State Of Washington, Respondent V Andrew Larry Simmons And Michael Myron Simmons, Petitioners (Majority)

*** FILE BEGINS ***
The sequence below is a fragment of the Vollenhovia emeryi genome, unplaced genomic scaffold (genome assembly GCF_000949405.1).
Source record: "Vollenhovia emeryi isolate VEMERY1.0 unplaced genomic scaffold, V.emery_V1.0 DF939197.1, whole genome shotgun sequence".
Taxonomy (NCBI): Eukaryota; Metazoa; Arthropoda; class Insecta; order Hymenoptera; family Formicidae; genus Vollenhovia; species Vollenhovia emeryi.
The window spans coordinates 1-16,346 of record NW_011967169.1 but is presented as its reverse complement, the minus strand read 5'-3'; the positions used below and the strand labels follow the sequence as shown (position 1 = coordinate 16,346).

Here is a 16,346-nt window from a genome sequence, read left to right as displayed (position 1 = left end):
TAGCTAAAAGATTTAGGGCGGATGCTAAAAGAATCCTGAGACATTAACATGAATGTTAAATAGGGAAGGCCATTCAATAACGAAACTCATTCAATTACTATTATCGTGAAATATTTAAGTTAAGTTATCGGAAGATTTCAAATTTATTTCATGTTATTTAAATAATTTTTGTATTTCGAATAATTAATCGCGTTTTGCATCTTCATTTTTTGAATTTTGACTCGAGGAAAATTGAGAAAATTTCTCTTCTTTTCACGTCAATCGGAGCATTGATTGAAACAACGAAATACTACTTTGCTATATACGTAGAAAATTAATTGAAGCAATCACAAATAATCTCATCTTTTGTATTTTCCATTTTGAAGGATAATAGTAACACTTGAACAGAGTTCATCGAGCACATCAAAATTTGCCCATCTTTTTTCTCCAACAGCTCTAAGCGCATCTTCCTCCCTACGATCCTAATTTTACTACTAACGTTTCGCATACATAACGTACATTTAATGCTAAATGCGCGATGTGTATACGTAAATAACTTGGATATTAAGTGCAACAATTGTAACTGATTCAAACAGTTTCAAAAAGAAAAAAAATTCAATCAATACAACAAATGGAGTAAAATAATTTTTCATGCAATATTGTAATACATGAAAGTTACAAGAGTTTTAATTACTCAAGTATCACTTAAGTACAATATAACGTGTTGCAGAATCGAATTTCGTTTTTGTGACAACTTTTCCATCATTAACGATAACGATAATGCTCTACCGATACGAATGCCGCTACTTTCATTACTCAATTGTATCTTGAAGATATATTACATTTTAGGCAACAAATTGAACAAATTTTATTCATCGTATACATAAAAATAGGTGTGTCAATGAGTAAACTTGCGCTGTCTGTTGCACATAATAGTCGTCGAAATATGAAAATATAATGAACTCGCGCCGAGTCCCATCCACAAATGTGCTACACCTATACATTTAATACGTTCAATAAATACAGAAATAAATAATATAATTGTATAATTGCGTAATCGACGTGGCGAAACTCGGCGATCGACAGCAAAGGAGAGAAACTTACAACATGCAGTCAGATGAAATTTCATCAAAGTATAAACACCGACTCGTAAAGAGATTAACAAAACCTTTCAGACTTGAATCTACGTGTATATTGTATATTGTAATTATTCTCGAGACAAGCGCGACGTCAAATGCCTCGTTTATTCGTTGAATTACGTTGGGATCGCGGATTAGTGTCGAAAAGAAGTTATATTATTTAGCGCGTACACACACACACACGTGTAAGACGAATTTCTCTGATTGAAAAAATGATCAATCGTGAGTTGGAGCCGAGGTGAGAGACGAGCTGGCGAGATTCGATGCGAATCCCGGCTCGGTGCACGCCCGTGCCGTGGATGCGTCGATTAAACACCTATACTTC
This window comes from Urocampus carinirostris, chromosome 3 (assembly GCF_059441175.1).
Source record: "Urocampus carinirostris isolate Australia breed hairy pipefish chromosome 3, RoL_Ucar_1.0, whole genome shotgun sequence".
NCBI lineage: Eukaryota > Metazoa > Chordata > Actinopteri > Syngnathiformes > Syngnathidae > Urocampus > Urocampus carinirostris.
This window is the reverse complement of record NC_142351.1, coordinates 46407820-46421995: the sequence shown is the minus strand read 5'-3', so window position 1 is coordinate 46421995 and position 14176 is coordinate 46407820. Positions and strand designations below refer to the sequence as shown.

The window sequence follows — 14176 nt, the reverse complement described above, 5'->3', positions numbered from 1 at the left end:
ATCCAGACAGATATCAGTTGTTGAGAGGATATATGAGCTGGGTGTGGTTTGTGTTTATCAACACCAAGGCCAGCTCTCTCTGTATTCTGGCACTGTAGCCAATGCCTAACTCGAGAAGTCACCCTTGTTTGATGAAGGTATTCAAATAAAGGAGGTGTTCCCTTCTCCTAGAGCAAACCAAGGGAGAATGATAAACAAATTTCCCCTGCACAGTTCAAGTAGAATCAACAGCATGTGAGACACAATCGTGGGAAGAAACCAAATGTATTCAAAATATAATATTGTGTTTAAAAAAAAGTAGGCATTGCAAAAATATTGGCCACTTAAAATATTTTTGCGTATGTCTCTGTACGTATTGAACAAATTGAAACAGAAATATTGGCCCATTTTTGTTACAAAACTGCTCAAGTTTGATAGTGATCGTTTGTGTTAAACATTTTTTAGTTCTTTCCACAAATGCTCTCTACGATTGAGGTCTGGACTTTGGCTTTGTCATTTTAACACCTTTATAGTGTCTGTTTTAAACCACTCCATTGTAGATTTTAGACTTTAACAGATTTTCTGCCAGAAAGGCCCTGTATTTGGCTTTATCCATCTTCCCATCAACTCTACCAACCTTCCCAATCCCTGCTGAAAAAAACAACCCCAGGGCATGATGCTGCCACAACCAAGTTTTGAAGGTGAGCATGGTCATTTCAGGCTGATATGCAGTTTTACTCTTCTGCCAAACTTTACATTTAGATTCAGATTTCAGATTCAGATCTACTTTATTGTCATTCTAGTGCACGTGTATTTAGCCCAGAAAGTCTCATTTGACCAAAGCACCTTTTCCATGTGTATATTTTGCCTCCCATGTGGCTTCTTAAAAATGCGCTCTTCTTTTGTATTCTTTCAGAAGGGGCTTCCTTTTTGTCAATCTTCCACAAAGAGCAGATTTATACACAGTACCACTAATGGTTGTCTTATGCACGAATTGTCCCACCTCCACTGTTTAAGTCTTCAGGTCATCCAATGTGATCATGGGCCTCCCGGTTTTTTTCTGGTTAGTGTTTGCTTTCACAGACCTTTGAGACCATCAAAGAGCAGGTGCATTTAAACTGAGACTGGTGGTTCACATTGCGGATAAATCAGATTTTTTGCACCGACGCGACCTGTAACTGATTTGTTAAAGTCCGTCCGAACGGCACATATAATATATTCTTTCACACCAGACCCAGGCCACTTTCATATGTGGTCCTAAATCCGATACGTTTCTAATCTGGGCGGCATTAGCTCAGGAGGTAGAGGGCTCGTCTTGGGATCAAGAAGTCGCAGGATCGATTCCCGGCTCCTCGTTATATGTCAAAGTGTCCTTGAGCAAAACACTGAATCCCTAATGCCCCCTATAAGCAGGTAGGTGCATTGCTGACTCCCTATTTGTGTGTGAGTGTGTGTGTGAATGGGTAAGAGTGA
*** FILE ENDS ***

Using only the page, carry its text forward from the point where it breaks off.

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Filed Washington State Court of Appeals Division Two August 16, 2022 IN THE COURT OF APPEALS OF THE STATE OF WASHINGTON DIVISION II ANDREW LARRY SIMMONS, No. 55019-9-II Petitioner, v. STATE OF WASHINGTON, Respondent. No. 55029-6-II MICHAEL MYRON SIMMONS, Petitioner, PUBLISHED OPINION v. STATE OF WASHINGTON, Respondent. PRICE — Andrew and Michael Simmons appeal from their convictions of first and second degree unlawful recreational fishing. As members of the Cowlitz Indian Tribe, they argue they have off-reservation aboriginal rights to fish that have not been extinguished. We disagree with their arguments and affirm their convictions. No. 55019-9-II (consolidated with No. 55029-6-II) FACTS I. HISTORICAL BACKGROUND1 The Chinook Nation, Confederated Tribes of the Chehalis Reservation, and Cowlitz Indian Tribe lived in Southwest Washington for centuries before the arrival of predominantly white encroaching settlers. They were considered Native Americans whose livelihood depended on fish and seafood. The Cowlitz Tribe fished all along the southern Washington coastline at times extending up into British Columbia.2 In 1855, Governor Stevens of Washington Territory held a treaty council at the Chehalis River. Members of local tribes, including Chehalis, Chinook, and Cowlitz Tribes, attended. Governor Stevens proposed a treaty whereby all tribes of the region would be removed to a reservation in the Quinault Indian Nation’s territory. Article III of the proposed treaty guaranteed signing tribes “the right of taking fish at all usual and accustomed grounds and stations.” Confederated Tribes of Chehalis Indian Rsrv. v. Washington, 96 F.3d 334, 338 (9th Cir. 1996). Article VI allowed the President of the United States to consolidate the signing tribes with other “friendly tribes and bands.” Id. Several of the tribes, including the Cowlitz Tribe, refused to sign a treaty because they were dissatisfied with the proposed terms, including the location of their reservations. “Governor Stevens intended to renew treaty negotiations with the non-signing tribes, but his attention was 1 Unless otherwise noted, the information in this section is from Confederated Tribes of Chehalis Indian Reservation v. Washington, 96 F.3d 334 (9th Cir. 1996). Clerk’s Papers at 129-31. The record is unclear as to the extent to which the Cowlitz Tribe fished these areas to the exclusion of other Native American tribes. 2 2 No. 55019-9-II (consolidated with No. 55029-6-II) diverted by other events, including the Civil War and the outbreak of an Indian War.” Confederated Tribes, 96 F.3d at 338.3 No treaty was ever reached with the Cowlitz Tribe. Initially, Congress intended that aboriginal title in land west of the Cascades would be extinguished by treaty. Plamondon v. United States, 25 Ind. Cl. Comm’n 442, 450 (1971).4 However, that intent shifted over time. In 1853, Congress declared that in 1855, all lands west of the Cascades would be subject to public sale. Id. It is clear that Congress anticipated that Indian title would be extinguished by 1855, because offering lands for public sale is totally inconsistent with the continued existence of Indian title in that land. Treaties were entered into with most of the tribes west of the Cascades in 1854 and 1855. Id. But the Cowlitz Tribe remained without a treaty. In 1860, the U.S. attempted to establish a reservation for the Cowlitz Tribe at the fork of the Blackwater and Chehalis Rivers, but the Cowlitz Tribe refused to move onto it. Id. at 450-51. In 1861, Congress appropriated money to remove the non-treaty tribes located in the Oregon and Washington Territories, among those the Cowlitz Tribe. Id. Consistent with this congressional intent to offer these lands for sale, in 1863, President Lincoln, through a proclamation (1863 Lincoln Proclamation), opened for public sale land in the Washington Territory, including the Cowlitz Tribe’s land. Confederated Tribes of Grand Ronde Cmty. of Oregon v. Jewell, 75 F. Supp. 3d 387, 394 (D.C. 2014); Plamondon, 25 Ind. Cl. Comm’n at 450-51. Following this displacement, the Quinault Reservation was expanded in 1873 through We use the term “Indian” where it is part of statutory language or case law, but otherwise use the term “Native American.” 3 4 3 No. 55019-9-II (consolidated with No. 55029-6-II) an executive order with the intent of settling additional non-treaty tribes, including the Cowlitz Tribe, on the reservation. The Cowlitz Tribe subsequently received the opportunity for an allotment on the Quinault Reservation. But the Cowlitz Tribe apparently never agreed to be resettled as a group on the Quinault Reservation.5 II. CHARGES AND TRIAL Andrew and Michael Simmons (Petitioners), members of the Cowlitz Tribe, were harvesting clams along the Washington coast without a license in an area where the Cowlitz Tribe historically had gathered clams. An officer from the Department of Fish and Wildlife approached Petitioners and found them to be in possession of 89 razor clams, in excess of the daily individual limit of 15. Petitioners admitted that they did not have a license to gather clams but claimed that, as members of the Cowlitz Tribe who lived on the Quinault Reservation, they were allowed to exercise the Quinault Tribe’s treaty rights to gather clams. Petitioners were cited for unlicensed harvesting and for harvesting in excess of the daily limit. The State charged Petitioners with first and second degree unlawful recreational fishing. Although Petitioners admitted that they were harvesting clams without a license, they moved to dismiss the charges, arguing that, as members of the non-treaty Cowlitz Tribe, they had unextinguished off-reservation aboriginal rights to fish that the State could not regulate. The county district court rejected the argument that Petitioners still retained aboriginal rights to fish, ruling that the United States Court of Appeals for the Ninth Circuit’s decision in Confederated 5 Historically never having its own reservation, the Cowlitz Tribe began the process in 2002 of applying to the federal government for an “initial reservation” under federal law in Clark County. Jewell, 75 F. Supp. 3d at 394. 4 No. 55019-9-II (consolidated with No. 55029-6-II) Tribes was controlling on the issue. Following a stipulated facts bench trial, the district court convicted Petitioners of both crimes. Petitioners appealed, and the superior court affirmed their convictions. Like the lower court, the superior court determined that, consistent with Confederated Tribes, Petitioners had no tribal rights to harvest shellfish because the 1863 Lincoln Proclamation effectively extinguished the aboriginal rights of the Cowlitz Tribe, including any aboriginal rights to fish. Petitioners appeal. ANALYSIS I. ABORIGINAL OFF-RESERVATION FISHING RIGHTS Petitioners argue that, as members of the Cowlitz Tribe, they have off-reservation aboriginal rights to fish and these rights continue to exist absent express action by Congress extinguishing them. The State maintains that these aboriginal rights were extinguished by the 1863 Lincoln Proclamation and related congressional authorizations that put unoccupied lands up for sale.6 We agree with the State and hold that the Cowlitz Tribe’s off-reservation aboriginal rights to fish have been extinguished. A. LEGAL PRINCIPLES “ ‘Absent express federal law to the contrary, Indians going beyond the reservation boundaries have generally been held subject to nondiscriminatory state law otherwise applicable to all citizens of the State.’ ” United States v. Washington, 520 F.2d 676, 684 (9th Cir. 1975) 6 Petitioners argue that their aboriginal rights, as originally possessed, have not been effectively extinguished. Petitioners do not contend they possess treaty rights, and they do not argue that their aboriginal rights have been reserved by an overt act of the federal government. Accordingly, this opinion is limited in scope to addressing Petitioners’ specific aboriginal rights argument. 5 No. 55019-9-II (consolidated with No. 55029-6-II) (quoting Mescalero Apache Tribe v. Jones, 411 U.S. 145, 148-49, 93 S. Ct. 1267, 36 L. Ed. 114 (1973)). Native Americans may also possess aboriginal title: Aboriginal title, or original Indian title, refers to American Indian land occupancy rights premised on exclusive use and occupancy of a particular territory at the time of first European contact, and to an entitlement arising subsequent to such contact under the governing European’s sovereign’s laws, which are derived largely from international law concepts that prevailed before the American Revolution. Pueblo of Jemez v. United States, 350 F. Supp. 3d 1052, 1093 (N.M. 2018). These rights include the right to fish in places where a tribe has historically done so.7 Confederated Tribes, 96 F.3d at 341. “Aboriginal title refers to the right of the original inhabitants of the United States to use and occupy their aboriginal territory.” Id. Aboriginal title is extinguishable through multiple means. See id. The federal government, as sovereign, has inherent power to take the land of Native Americans and extinguish their aboriginal rights. Id. As Justice Marshall stated, “the exclusive right of the United States to extinguish [Native American] title, and to grant the soil, has never . . . been doubted.” Johnson v. M’Intosh, 21 U.S. 543, 586, 5 L. Ed. 681 (1823). Aboriginal title exists at the federal government’s pleasure and “may be extinguished ‘by treaty, by the sword, by purchase, by the exercise of complete dominion adverse to the right of occupancy, or otherwise . . . .’ ” Confederated Tribes, 96 F.3d at 341 (quoting United States v. Santa Fe Pacific R.R. Co., 314 U.S. 339, 347, 62 S. Ct. 248, 86 L. Ed. 260 (1941)). 7 Aboriginal rights also generally require exclusivity of use by the tribe asserting the rights. See Pueblo, 350 F. Supp. 3d at 1097-1101. Because neither party discusses whether the Cowlitz Tribe’s historical fishing patterns satisfy this requirement for the area in which Petitioners were cited for unlawful fishing, we do not further address it. 6 No. 55019-9-II (consolidated with No. 55029-6-II) Although aboriginal title is extinguishable in several ways, Congress still has the exclusive power to extinguish aboriginal title, and its intent to do so must be “ ‘plain and unambiguous . . . .’ ” Pueblo, 350 F. Supp. 3d at 1093 (quoting Santa Fe, 314 U.S. at 346). “Congress’ intent to extinguish aboriginal title must express on the face of the legislative act or treaty authorizing extinguishment, or be clear from the surrounding circumstances.” Id. at 1104. Even though extinguishment must be tied to congressional action, “several federal courts have held that [c]ongressional acts in anticipation of settlement and public use, and actual settlement, by non-Indians are factors that may affect extinguishment.” Id. at 1093; see also Gila River Pima-Maricopa Indian Cmty. v. United States, 494 F.2d 1386, 1393-95 (Ct. Cl. 1974) (executive order enlarging reservation followed by congressional appropriation of funds for maintenance of enlarged reservation was sufficient to establish extinguishment); United States v. Gemmill, 535 F.2d 1145, 1148-49 (9th Cir. 1976) (a congressional statute requiring individuals claiming lands to present their claims or lose their rights combined with the military defeat of the Native Americans, the designation of land in question as a forest reserve, and the related compensation awards to the Native Americans were sufficient to establish extinguishment); State v. Coffee, 97 Id. 905, 910-11, 556 P.2d 1185 (1976) (aboriginal title of the Kootenai Tribe of Idaho was extinguished by Senate ratification of treaty ceding Kootenai lands and requiring Kootenai to move to reservation even though Kootenai were not parties to the treaty). We construe treaties, statutes, and executive orders liberally in favor of establishing Native American rights. Confederated Tribes, 96 F.3d at 340. Any ambiguity should be resolved in favor of Native Americans. Id. “These rules of construction ‘are rooted in the unique trust relationship 7 No. 55019-9-II (consolidated with No. 55029-6-II) between the United States and the Indians.’ ” Id. (quoting Oneida County v. Oneida Indian Nation, 470 U.S. 226, 247, 105 S. Ct. 1245, 84 L. Ed. 2d 169 (1985)). We review an interpretation of presidential proclamations and executive orders de novo. Id. Historical questions of fact, including whether a tribe’s aboriginal rights to fish have been extinguished, are reviewed for clear error. Id. at 341; see also State v. Posenjak, 127 Wn. App. 41, 48, 111 P.3d 1206 (2005). “A clear error is ‘when the evidence in the record supports the finding but the reviewing court is left with a definite and firm conviction that a mistake has been committed.’ ” North Kitsap Sch. Dist. v. K.W., 130 Wn. App. 347, 360, 123 P.3d 469 (2005) (internal quotation marks omitted) (quoting Amanda J. v. Clark County Sch. Dist., 267 F.3d 877, 887 (9th Cir. 2001)). B. PLAMONDON AND CONFEDERATED TRIBES The question of whether tribal aboriginal rights previously existing in Washington’s coastal areas have been extinguished has been addressed in two cases, by the federal Indian Claims Commission (Court of Claims) in Plamondon and by the Ninth Circuit in Confederated Tribes. In Plamondon, the Court of Claims considered the question of the extinguishment of the aboriginal title specific to the Cowlitz Tribe. Plamondon, ex rel. Cowlitz Tribe of Indians v. United States, 467 F.2d 935, 937-38 (Ct. Cl. 1972). The Court of Claims determined that the initial limited settlement by non-Native Americans in the 1850s alone was insufficient to extinguish aboriginal title because the settlement was limited and did not disrupt the Cowlitz Tribe’s way of life. Id. However, the Court of Claims determined that by 1863, there was substantial settlement of the Cowlitz Tribe’s land such that “the non-Indians greatly outnumbered the Indians, the Indians 8 No. 55019-9-II (consolidated with No. 55029-6-II) intermingled with the non-Indians and no longer maintained an independent existence, and they were thus deprived of the exclusive use and occupancy of their aboriginal lands.” Pueblo, 350 F. Supp. 3d at 1107 (citing Plamondon, 467 F.2d at 936-37). These facts, combined with Congress’ attempt to establish a reservation for the Cowlitz Tribe and the evidence that Congress intended to foreclose treaty negotiations and sell the Cowlitz Tribe’s land, provided sufficient support for the court to find that the aboriginal title of the Cowlitz Tribe had been extinguished by 1863. Plamondon, 467 F.2d at 937. In Confederated Tribes, the Shoalwater Bay Indian Tribe and the Chehalis Tribe asserted they possessed off-reservation fishing rights using several arguments, including that they possessed aboriginal fishing rights that had not been extinguished. 96 F.3d at 337. Among its holdings, Confederated Tribes rejected the tribes’ arguments and determined that any non-treaty aboriginal rights had been extinguished. Id. at 342. Recognizing the relative ease with which aboriginal rights can be terminated, the Ninth Circuit affirmed the U.S. District Court’s decision that the 1863 Lincoln Proclamation that opened the lands of Southwest Washington, including those of the Cowlitz Tribe, for settlement extinguished any remaining aboriginal title, including any remaining fishing rights. Id. at 341-42. The court stated: The district court found that an 1863 executive order opening lands in Southwest Washington for settlement by non-Indians was inconsistent with exclusive use and occupancy of any of the local tribes and therefore extinguished any remaining aboriginal title in the region. The court also found that all aboriginal fishing rights of Indians to which the Tribes claim successorship were extinguished with aboriginal title. . . . . We reject the Tribes’ claim to Chehalis aboriginal fishing rights. Id. 9 No. 55019-9-II (consolidated with No. 55029-6-II) C. APPLICATION Both parties agree that there was no treaty between the Cowlitz Tribe and the federal government. Petitioners concede that the Cowlitz Tribe does not have treaty rights to fish off the Cowlitz Tribe’s reservation, but they argue that the Cowlitz Tribe’s aboriginal rights to do so have not been extinguished. Specifically, Petitioners maintain that the 1863 Lincoln Proclamation did not effectively extinguish the Cowlitz Tribe’s right to fish because, under the Indian Commerce Clause8 and U.S. treaty power, these rights can be extinguished only by an express act of Congress, and there has been no such act. They argue that because the 1863 Lincoln Proclamation was not ratified or authorized by Congress, the Cowlitz Tribe continues to possess an aboriginal right to fish. We disagree and determine that the off-reservation rights of the Cowlitz Tribe to fish have been extinguished. Although an act of Congress is required to extinguish aboriginal title, this does not mean Congress is required to pass a law, execute a treaty, or otherwise explicitly state that it is extinguishing aboriginal title. Congressional intent to extinguish aboriginal title can be inferred from its actions. In 1853, Congress declared that in 1855 all lands west of the Cascades were to be subject to public sale. And in 1861, Congress allocated money to remove the non-treaty Native Americans, including the Cowlitz Tribe, from their territory. The Cowlitz Tribe subsequently had the opportunity to move onto the Quinault Reservation prior to their land being put up for sale. And in 1863, the Cowlitz Tribe’s land was ordered to be sold by the 1863 Lincoln Proclamation. As the Court of Claims explained in Plamondon, congressional intent can be inferred from 8 U.S. CONST. art. I, § 8, cl. 3. 10 No. 55019-9-II (consolidated with No. 55029-6-II) Congress’ allocation of funds to remove the Cowlitz Tribe and its attempt to establish an allotment for the Cowlitz Tribe on the Quinault Reservation. The 1863 sale of the Cowlitz Tribe’s land and the additional congressional actions surrounding that sale so substantially interfered with the previous and historical use of the area by the Cowlitz Tribe that it extinguished their aboriginal title to the land. Petitioners also argue that, even if their aboriginal rights of occupancy have been extinguished, the Cowlitz Tribe’s aboriginal fishing rights have not been extinguished. They assert that aboriginal fishing rights are separate and more expansive than aboriginal occupancy rights and survive the extinguishment of the aboriginal right to occupy a territory. Citing Kimball v. Callahan, 590 F.2d 768, 773 (9th Cir. 1979), Petitioners claim that tribal members hold fishing rights separate from the rights to occupy ancestral ground. Kimball’s holding is not as broad as Petitioners urge and does not help them here. Kimball involved a statute terminating tribal occupancy that specifically stated that hunting and fishing rights were not abrogated. 590 F.2d at 772. Because there is no similar provision here that excepted fishing rights from the 1863 extinguishment of aboriginal title, there is no persuasive parallel to be drawn between Kimball and the present case. Moreover, not only is Petitioners’ argument contrary to the holding in Confederated Tribes (which found aboriginal hunting and fishing rights extinguished along with occupancy rights), but Petitioners cite to no authority that would permit us to recognize, in the current context, their distinction between aboriginal occupancy rights and aboriginal fishing rights. Finally, Petitioners maintain that the county district court and superior court both misread Confederated Tribes and that the case has minimal relevance to their appeal. They argue that 11 No. 55019-9-II (consolidated with No. 55029-6-II) Confederated Tribes did not analyze its legal questions under the normal canons of construction of Indian law that give preference to tribal interests. This argument is unpersuasive. Confederated Tribes involved several alternative claims by the tribes. See generally, 96 F.3d 334. One of these involved a claim by the Chehalis Tribe that they possessed the treaty fishing rights of the Quinault because of their historical connection with the Quinault. Id. at 340. Because this claim involved the conflicting interests of two different tribes, the Chehalis and the Quinault, the court reasonably concluded it could not apply the typical canon of tribal preference to that specific claim—which tribe, for example, would receive the preference? See id. at 340-41. However, this argument that created a conflict between the tribes was only one discrete legal issue in Confederated Tribes. As explained above, the case also addressed, as a completely separate issue, the aboriginal rights of the Confederated Tribes. There was no conflict between the plaintiff tribes and the Quinault with regard to the aboriginal rights issue, and on that issue, the court was silent as to any rejection of the canon of tribal preference. Id. at 341-42. Petitioners provide no convincing basis to reject the application of Confederated Tribes to this case. Viewing the historical record, including our de novo review of the consequences of the 1863 Lincoln Proclamation and the related congressional action facilitating the sale of the Cowlitz Tribe’s land, and consistent with the interpretation made by Confederated Tribes and Plamondon, the Cowlitz Tribe’s off-reservation aboriginal rights to fish have been extinguished. Accordingly, we determine that the superior court did not err in making this same determination. 12 No. 55019-9-II (consolidated with No. 55029-6-II) II. WASHINGTON CIVIL RIGHTS LAW Separate from federal Indian law, Petitioners also argue that their aboriginal rights to fish are protected by Washington civil rights law, pointing to our Supreme Court’s recent decision in State v. Towessnute, 197 Wn.2d 574, 486 P.3d 111 (2021). We disagree. In Towessnute, our Supreme Court repudiated its prior decision, which rejected the offreservation treaty rights to fish of Towessnute as a member of the Confederated Tribes and Bands of the Yakama Nation. Id. at 575-78. The court determined that the decision against the tribal member was an example of racial injustice as well as a result of a fundamental misunderstanding of the nature of treaties and the concept of tribal sovereignty. Id. at 577. We agree that much of the historical mistreatment of indigenous peoples in this country has been a product of racial prejudice.9 But nothing in the Towessnute decision permits us to change the outcome here. Towessnute involved a member of the Yakama Tribe charged with fishing crimes despite the fact that the Yakama Tribe had off-reservation rights to fish by virtue of their treaty. Here, there was no treaty, and as explained above, the off-reservation rights of the Cowlitz Tribe to fish have been extinguished. Accordingly, we determine this argument fails. “History, despite its wrenching pain cannot be unlived, but if faced with courage, need not be lived again.” MAYA ANGELOU, ON THE PULSE OF MORNING (Random House 1993) 9 13 No. 55019-9-II (consolidated with No. 55029-6-II) CONCLUSION Because the Petitioners’ aboriginal rights to fish have been extinguish, we affirm their convictions. PRICE, J. We concur: LEE, P.J. VELJACIC, P. 14